Why the Sony RX100 III Point & Shoot is a Vacation Must-Have

Why the Sony RX100 III Point & Shoot is a Vacation Must-Have

Do you agonize over sacrificing quality in favor of comfort when packing camera gear for vacation? I tossed my hefty Nikon D800 aside and rented the Sony RX100 III from BorrowLenses.com for vacation. I wasn’t going to shoot much so if the camera sucked then no harm, no foul. The camera definitely didn’t suck. Sony’s third iteration of an already well-regarded model opened my eyes to just how far point and shoots have come. I didn’t expect to write this blog post so I don’t have very many traditional “camera review” photos. What I have, however, will demonstrate how one can get big results from a camera the size of a deck of cards. Part I: Sample Shots Night Photography They’re no National Geographic contenders but considering that I wasn’t expecting anything from laying my camera on the ground with a 15 second exposure, I am impressed. Being somewhere with very little light pollution (Rarotonga in this case) helps. The noise is bad in the clouds but I am really cranking it at ISO 5000. I didn’t spend time perfecting exposure times but I urge you to take this camera out and test its limits on night sky photography. Capturing average night scenes was fruitful as well. This is where we ate dinner every night. Taken handheld at 1/30th of a second, f/1.8 at ISO 800.The Macro Mode on the RX100 III is pretty good, too – even in low light! Macro Photography I didn’t play with this feature a whole lot but what I saw was promising. It’s no Olympus but that’s hardly a fair comparison. This is a point and...
SmugMug Films Showcase the World’s Most Exciting Photographers

SmugMug Films Showcase the World’s Most Exciting Photographers

We are ecstatic about the new SmugMug Film series that showcases the world’s most epic and exciting photographers working today. The dedication and drive of these photographers is demonstrated in the short videos that give a behind-the-lens look at the people who capture beauty and wonder each day with their cameras. Each video is hand made by SmugMug’s very own staff using some of BL’s gear. They sometimes brave harsh conditions in order to capture the spirit of the photographer’s working style – other times they get to bask in the sun and absorb some of the fun that photographers help create. SmugMug created this series to inspire passion and encourage you to get out and push yourself to new photographic limits. SmugMug Films was created to inspire, celebrate, and share the love for the the art of photography. The featured photographers have pushed all limits to pursue a passion and capture images of raw beauty in unimaginable places. Check out more of the amazing photographers of the world by subscribing to SmugMug Films’ YouTube channel to get first access to each new episode. Watch these extraordinary people follow their dream to create breathtaking images that stop us in our tracks. The next time you are lacking photography inspiration check out some of these SmugMug Films to get your creativity flowing and challenge yourself to a new...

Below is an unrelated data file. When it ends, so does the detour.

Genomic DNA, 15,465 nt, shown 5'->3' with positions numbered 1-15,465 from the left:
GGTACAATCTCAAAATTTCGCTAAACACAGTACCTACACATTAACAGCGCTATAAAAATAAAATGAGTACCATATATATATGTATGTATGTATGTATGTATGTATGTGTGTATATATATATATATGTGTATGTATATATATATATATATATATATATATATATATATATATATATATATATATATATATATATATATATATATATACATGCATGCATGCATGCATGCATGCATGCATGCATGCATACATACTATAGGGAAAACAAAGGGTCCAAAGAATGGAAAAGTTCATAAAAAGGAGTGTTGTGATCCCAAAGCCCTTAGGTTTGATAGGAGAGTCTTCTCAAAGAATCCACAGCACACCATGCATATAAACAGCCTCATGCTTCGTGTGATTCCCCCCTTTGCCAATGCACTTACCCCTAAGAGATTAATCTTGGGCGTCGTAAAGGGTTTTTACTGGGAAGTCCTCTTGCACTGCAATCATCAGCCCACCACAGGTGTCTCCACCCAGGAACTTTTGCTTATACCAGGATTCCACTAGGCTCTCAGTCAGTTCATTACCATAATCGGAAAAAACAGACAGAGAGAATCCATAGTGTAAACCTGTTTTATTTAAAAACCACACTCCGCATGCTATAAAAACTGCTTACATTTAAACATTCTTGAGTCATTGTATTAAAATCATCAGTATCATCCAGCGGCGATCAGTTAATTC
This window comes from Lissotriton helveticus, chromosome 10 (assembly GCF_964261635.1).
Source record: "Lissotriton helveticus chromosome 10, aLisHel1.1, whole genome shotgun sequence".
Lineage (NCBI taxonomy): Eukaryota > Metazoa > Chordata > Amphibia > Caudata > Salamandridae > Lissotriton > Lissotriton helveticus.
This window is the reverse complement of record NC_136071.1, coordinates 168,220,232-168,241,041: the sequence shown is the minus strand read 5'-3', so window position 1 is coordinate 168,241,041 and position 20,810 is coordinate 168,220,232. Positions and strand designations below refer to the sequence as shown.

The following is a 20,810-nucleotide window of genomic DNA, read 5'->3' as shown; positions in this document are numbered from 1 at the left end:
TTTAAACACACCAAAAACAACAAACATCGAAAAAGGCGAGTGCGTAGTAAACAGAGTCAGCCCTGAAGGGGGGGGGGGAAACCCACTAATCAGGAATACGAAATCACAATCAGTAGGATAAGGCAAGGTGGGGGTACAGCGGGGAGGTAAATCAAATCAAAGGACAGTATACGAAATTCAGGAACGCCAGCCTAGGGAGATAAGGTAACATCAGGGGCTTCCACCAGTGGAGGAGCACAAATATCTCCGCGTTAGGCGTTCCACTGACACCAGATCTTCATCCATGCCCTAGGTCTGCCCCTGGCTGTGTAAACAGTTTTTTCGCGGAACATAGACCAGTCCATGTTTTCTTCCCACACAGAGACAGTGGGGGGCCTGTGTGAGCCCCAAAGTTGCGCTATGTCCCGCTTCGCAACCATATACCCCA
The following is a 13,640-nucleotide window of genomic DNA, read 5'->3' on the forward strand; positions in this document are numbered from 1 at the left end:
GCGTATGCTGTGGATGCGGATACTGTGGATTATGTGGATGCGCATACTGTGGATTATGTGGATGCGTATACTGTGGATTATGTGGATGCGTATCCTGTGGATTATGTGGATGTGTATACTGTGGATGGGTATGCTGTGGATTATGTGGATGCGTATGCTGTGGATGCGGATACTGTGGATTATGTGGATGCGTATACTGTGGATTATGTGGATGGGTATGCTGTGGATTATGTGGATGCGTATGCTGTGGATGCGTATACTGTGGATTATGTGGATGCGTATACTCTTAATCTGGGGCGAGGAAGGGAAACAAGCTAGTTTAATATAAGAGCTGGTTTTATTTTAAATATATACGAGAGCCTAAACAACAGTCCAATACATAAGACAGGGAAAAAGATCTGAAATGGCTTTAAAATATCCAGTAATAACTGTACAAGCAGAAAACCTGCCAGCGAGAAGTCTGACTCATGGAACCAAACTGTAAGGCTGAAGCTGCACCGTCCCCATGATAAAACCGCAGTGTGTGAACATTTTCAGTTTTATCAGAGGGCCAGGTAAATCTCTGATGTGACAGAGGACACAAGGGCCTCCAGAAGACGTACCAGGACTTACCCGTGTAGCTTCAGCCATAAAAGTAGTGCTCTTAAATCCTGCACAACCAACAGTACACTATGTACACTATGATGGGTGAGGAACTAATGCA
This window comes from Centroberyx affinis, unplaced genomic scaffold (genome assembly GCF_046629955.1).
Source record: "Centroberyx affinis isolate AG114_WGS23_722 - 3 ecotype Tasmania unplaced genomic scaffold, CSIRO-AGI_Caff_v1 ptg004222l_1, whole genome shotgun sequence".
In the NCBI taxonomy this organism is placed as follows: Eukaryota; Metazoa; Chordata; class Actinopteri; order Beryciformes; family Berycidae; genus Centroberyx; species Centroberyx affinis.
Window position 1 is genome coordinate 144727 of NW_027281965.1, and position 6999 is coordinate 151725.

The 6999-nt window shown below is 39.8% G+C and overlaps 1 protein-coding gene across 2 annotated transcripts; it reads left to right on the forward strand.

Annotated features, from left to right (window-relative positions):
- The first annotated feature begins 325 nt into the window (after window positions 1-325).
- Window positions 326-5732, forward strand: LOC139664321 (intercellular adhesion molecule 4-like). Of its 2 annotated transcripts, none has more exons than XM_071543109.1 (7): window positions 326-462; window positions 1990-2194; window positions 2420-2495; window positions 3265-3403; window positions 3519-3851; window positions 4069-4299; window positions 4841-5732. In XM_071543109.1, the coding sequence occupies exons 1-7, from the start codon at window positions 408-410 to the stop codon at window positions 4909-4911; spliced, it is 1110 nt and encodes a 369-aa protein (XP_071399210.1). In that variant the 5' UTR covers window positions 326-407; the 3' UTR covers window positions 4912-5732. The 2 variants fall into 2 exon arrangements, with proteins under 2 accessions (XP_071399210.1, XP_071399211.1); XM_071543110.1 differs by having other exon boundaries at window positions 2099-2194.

How to Keep Your Gear Clean and Protected: Summer Edition

How to Keep Your Gear Clean and Protected: Summer Edition

Summer is full of outdoor excursions, worldwide travel, and photo/video projects which take advantage of the long sunlit hours.  Among all the wonderful outcomes of summer exploration it’s good to keep in mind how to best protect your gear when the tides may turn for the worst. Sea Sand Sun Considering your next photo shoot or outdoor adventure at the beach or on a boat?  Do it!  Just be prepared for the elements.  The beach and open waters are littered with hazards that can be potentially harmful to your gear. Use a UV filter and lens hood to protect your lens from loose sand or sea-spray. Bring an umbrella to shield your bag from blowing sand. Wrap your camera in a plastic bag when not in use. Keep your gear in a shaded place to protect it from intense sun exposure for lengthy stretch of time. Never change lenses or memory cards while on the beach.  If sand finds its way into your camera it could be devastating! If sands makes its way onto your gear use an air blower first to avoid scratching the glass elements before wiping it down with a microfiber cloth. Video tip: bring a wind screen for clean audio Fungus is Among us Summer (and winter for that matter) have varying degrees of temperature changes when going from indoors to outdoors and vice versa.  When gear is involved in this shift, condensation will occur and over time could wreak havoc on sensitive internal mechanisms. Place your camera and lens in a plastic bag when going from AC to humid outdoor weather to ensure condensation...
Breaking the Rules to Get the Most Out of Natural Light

Breaking the Rules to Get the Most Out of Natural Light